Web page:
Productive work habits are essential to success in the workplace—but how many of us are taught how to form productive habits?
Check out these 19 work habits that you can start implementing today to transform your productivity.
Most of the time what we do is what we do most of the time. Sometimes we do something new.
— David J. Townsend and Thomas G. Bever, Sentence Comprehension: The Integration of Habits and Rules
If you’re reading this, I’m betting you’ve never been taught how to work.
Sure, you probably went to college to get an education and a degree. Career guidance was limited to applying for and interviewing for jobs.
But the day-to-day grind of managing your time? Dealing with emails? Communicating with superiors?
Like most workers, you were probably left to figure that stuff out on your own. And you probably made tons of mistakes. I know I did. My disastrous first run in corporate America taught me a lot about what works and what doesn’t work at work—and incidentally shaped my thinking for years to come.
This article is about filling that gap. Maybe you developed some of these work habits on your own, through experimentation and experience. But I bet some of these productive habits will be new to you.
19 Good Work Habits for Productive People
1. Have a System, Any System
The single most important lesson I hope you take away from this article is that you need a system for work.
(See how I put it first?)
In The Up Side of Down, Megan McArdle says successful sales systems have these 4 common elements:
- Set specific goals for input, not output.
- Record your effort.
- Use a script.
- Surround yourself with other people who are going through the same thing.
We might not all be in sales, but the point still stands: The key is to have a system, any system. Especially when you’re facing constant rejection e.g. 90% of the time or more. And in the world of work, that’s pretty common.
There are going to be sucky days ahead in your work life. Even if you find your passion and discover your Hedgehog, there will be difficult setbacks and demoralizing days to come. You don’t get a free pass even if you attain your dream job.
And if you’re like most folks and what you do for a living is far from a “dream,” it’ll be even more difficult. So have a system. Any system.
Otherwise, you might end up a burned out husk of a person. And no one wants that.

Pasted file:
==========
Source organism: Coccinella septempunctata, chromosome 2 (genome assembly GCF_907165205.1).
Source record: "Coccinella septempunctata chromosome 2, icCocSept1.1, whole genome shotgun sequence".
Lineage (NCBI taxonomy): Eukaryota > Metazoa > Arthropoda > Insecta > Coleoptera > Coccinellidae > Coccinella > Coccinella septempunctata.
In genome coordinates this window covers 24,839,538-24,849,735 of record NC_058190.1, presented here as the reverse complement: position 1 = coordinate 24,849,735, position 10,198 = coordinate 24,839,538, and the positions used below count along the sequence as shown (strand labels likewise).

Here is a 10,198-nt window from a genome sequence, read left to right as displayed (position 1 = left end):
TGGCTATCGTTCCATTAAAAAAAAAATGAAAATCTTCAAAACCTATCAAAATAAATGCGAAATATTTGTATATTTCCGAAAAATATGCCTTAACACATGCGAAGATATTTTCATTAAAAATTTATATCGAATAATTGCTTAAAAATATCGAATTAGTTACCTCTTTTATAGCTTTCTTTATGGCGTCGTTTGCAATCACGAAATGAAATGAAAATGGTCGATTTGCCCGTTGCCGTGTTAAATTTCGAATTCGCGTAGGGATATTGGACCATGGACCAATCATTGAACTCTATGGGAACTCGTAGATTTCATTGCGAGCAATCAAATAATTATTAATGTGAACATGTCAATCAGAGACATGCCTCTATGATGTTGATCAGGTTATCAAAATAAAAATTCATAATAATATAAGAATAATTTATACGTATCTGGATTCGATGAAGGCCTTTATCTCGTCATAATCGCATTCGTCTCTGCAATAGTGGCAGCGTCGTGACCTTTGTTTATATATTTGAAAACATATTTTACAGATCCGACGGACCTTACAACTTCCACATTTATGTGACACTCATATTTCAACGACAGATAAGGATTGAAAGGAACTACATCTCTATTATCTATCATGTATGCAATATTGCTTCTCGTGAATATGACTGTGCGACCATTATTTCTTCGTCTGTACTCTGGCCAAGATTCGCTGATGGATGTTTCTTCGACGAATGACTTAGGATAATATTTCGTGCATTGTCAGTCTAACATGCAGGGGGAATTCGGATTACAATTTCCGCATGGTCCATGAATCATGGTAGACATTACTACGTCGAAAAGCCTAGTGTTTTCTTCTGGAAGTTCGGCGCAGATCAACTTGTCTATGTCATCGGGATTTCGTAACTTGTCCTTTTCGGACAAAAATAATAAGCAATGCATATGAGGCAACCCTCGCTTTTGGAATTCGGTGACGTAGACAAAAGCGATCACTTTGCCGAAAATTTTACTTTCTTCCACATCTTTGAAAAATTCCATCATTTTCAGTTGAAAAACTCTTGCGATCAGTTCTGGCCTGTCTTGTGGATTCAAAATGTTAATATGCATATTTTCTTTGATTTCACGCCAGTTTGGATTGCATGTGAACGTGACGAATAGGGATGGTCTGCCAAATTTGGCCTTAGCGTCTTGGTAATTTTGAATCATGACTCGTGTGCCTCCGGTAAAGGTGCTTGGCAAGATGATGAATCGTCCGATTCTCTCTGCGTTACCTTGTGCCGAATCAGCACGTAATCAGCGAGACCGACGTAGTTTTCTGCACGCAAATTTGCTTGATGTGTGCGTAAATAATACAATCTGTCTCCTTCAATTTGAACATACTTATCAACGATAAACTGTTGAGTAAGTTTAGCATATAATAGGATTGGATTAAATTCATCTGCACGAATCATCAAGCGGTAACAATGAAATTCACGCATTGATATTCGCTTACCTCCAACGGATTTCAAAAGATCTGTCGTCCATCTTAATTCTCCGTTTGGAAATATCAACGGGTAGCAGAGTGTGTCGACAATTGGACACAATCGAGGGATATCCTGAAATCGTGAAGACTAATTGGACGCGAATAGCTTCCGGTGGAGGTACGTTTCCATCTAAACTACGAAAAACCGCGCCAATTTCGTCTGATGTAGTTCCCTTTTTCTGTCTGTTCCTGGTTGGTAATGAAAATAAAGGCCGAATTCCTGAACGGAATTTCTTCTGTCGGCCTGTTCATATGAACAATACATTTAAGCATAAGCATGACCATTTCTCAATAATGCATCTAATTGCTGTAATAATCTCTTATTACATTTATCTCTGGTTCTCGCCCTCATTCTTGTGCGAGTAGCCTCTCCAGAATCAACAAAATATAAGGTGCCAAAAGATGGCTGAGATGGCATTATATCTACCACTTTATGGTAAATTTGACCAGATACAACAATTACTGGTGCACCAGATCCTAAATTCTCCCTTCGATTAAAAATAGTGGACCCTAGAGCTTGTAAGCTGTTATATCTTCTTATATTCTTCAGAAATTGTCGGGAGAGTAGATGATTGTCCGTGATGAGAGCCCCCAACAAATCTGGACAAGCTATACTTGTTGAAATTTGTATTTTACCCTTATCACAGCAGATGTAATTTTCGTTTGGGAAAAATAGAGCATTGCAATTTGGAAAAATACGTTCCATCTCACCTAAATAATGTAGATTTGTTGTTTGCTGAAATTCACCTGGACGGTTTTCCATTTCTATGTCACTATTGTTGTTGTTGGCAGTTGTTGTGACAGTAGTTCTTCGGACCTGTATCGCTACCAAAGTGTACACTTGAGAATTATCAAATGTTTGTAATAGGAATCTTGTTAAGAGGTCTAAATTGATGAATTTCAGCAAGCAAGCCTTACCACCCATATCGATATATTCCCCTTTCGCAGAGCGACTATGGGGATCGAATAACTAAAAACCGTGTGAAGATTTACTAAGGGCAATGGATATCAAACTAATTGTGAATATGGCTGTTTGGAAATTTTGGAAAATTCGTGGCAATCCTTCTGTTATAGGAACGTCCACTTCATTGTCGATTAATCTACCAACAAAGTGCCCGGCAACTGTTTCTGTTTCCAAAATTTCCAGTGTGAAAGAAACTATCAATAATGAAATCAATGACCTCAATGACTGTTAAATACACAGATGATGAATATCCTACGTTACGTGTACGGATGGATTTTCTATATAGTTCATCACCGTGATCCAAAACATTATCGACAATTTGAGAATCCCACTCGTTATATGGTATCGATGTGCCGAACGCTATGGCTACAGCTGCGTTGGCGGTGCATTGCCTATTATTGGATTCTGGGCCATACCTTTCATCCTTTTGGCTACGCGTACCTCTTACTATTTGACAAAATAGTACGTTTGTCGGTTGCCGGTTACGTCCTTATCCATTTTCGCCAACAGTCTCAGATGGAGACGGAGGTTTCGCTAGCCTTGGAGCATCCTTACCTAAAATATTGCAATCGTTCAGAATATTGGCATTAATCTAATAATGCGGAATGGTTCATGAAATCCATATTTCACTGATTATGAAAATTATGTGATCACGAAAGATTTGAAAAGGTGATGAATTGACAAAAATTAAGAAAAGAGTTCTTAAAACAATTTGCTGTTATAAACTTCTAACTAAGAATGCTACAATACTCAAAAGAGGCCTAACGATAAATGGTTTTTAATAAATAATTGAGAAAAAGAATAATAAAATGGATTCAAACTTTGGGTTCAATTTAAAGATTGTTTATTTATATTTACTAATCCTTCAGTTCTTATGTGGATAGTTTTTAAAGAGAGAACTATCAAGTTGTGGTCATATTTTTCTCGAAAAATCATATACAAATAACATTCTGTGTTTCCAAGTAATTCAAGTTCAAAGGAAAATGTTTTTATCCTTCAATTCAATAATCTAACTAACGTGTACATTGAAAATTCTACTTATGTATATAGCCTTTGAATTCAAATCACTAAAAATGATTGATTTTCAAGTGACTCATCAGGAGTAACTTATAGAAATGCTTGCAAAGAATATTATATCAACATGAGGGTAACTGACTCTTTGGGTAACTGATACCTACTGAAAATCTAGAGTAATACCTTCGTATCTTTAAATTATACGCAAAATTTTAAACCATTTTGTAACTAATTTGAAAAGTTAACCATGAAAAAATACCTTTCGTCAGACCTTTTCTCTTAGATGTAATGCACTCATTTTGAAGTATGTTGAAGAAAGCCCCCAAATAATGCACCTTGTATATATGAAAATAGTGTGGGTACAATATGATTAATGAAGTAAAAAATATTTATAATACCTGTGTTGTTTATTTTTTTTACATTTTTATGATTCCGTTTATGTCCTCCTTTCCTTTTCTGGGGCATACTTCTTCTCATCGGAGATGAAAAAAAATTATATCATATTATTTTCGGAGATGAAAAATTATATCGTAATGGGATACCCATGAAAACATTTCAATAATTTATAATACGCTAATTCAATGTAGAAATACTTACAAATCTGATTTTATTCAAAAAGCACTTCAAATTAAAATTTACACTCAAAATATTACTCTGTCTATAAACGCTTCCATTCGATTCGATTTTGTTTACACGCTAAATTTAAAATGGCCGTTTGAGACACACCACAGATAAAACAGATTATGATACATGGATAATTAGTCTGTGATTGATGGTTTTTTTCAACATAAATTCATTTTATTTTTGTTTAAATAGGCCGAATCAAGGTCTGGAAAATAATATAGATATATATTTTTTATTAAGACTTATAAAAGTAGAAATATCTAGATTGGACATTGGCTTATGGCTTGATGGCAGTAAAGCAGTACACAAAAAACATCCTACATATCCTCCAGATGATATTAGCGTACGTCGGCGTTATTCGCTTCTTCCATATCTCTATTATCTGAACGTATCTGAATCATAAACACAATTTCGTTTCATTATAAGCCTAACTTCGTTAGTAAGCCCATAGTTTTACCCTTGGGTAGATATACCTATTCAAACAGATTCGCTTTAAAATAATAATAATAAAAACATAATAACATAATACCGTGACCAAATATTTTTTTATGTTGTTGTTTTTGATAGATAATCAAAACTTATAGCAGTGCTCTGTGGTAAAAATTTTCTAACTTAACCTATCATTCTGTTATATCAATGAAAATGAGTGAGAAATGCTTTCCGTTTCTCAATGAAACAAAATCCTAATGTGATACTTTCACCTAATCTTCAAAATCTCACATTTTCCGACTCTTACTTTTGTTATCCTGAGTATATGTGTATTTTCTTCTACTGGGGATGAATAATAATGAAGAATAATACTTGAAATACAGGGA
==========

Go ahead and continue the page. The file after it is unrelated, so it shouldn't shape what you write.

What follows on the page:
2. Build a Routine
Routine, in an intelligent man, is a sign of ambition.
— W.H. Auden, poet
Think of every working day of your life as a battle to conserve decision-making power. There’s a reason President Obama wears the same kind of suit every day, eats the same kind of food, and keeps the same schedule. Everything that fades into the background and becomes routine doesn’t require your precious brainpower working on it. As creators, engineers, and knowledge workers, our livelihood increasingly depends on mental and emotional labor. Don’t squander your willpower when you don’t have to.
3. Choose One Thing to Do Every Day
If you write a half hour a day it makes a lot of writing year by year. To be sure all day and every day you are waiting around to write that half hour a day.
— Gertrude Stein, Everybody’s Autobiography
Whatever your profession, there’s one thing you do that most correlates with success. In my case, since I create written content, it’s producing new words. Even when I was an attorney drafting contracts for technology deals, the main product I produced was my words. In order to create a virtuous cycle and avoid Zero Days, set a laughably small goal to work on every single day. For me, it’s 250 publishable new words a day. That might not sound like much (and I regularly go over that number), but 250 words a day adds up. After a year, I will have produced the equivalent of a 300+ page book. What result should you be producing every day?
4. Set a Few Priorities and Stick to Them
Refusing to prioritize is the number one time-management drain happening in our organizations today. I use the Rule of 3 to set must-do priorities every day, week, month, quarter, and year. Accomplishing 3 things might seem small, but you’d be surprised how much nonsense work can muck up even the best-laid plans and estimates. Setting priorities (deciding what’s important and what’s not) and sticking to them is the foundation of truly productive habits.
5. Use the 80/20 Rule Ruthlessly
Most of what you do every day doesn’t move the ball forward, I’m sad to say. While some grunt-work is always going to be necessary, it’s important to recognize the 80/20 Rule at work: 20% of your activities will yield 80% of the results. Checking your email won’t change the world. I know you know that on some deeper, fundamental level of understanding. So figure out what aspect of your work contributes the most and do more of that, while minimizing the rest. If all of your job is meaningless busywork, then it’s probably high time to quit your job.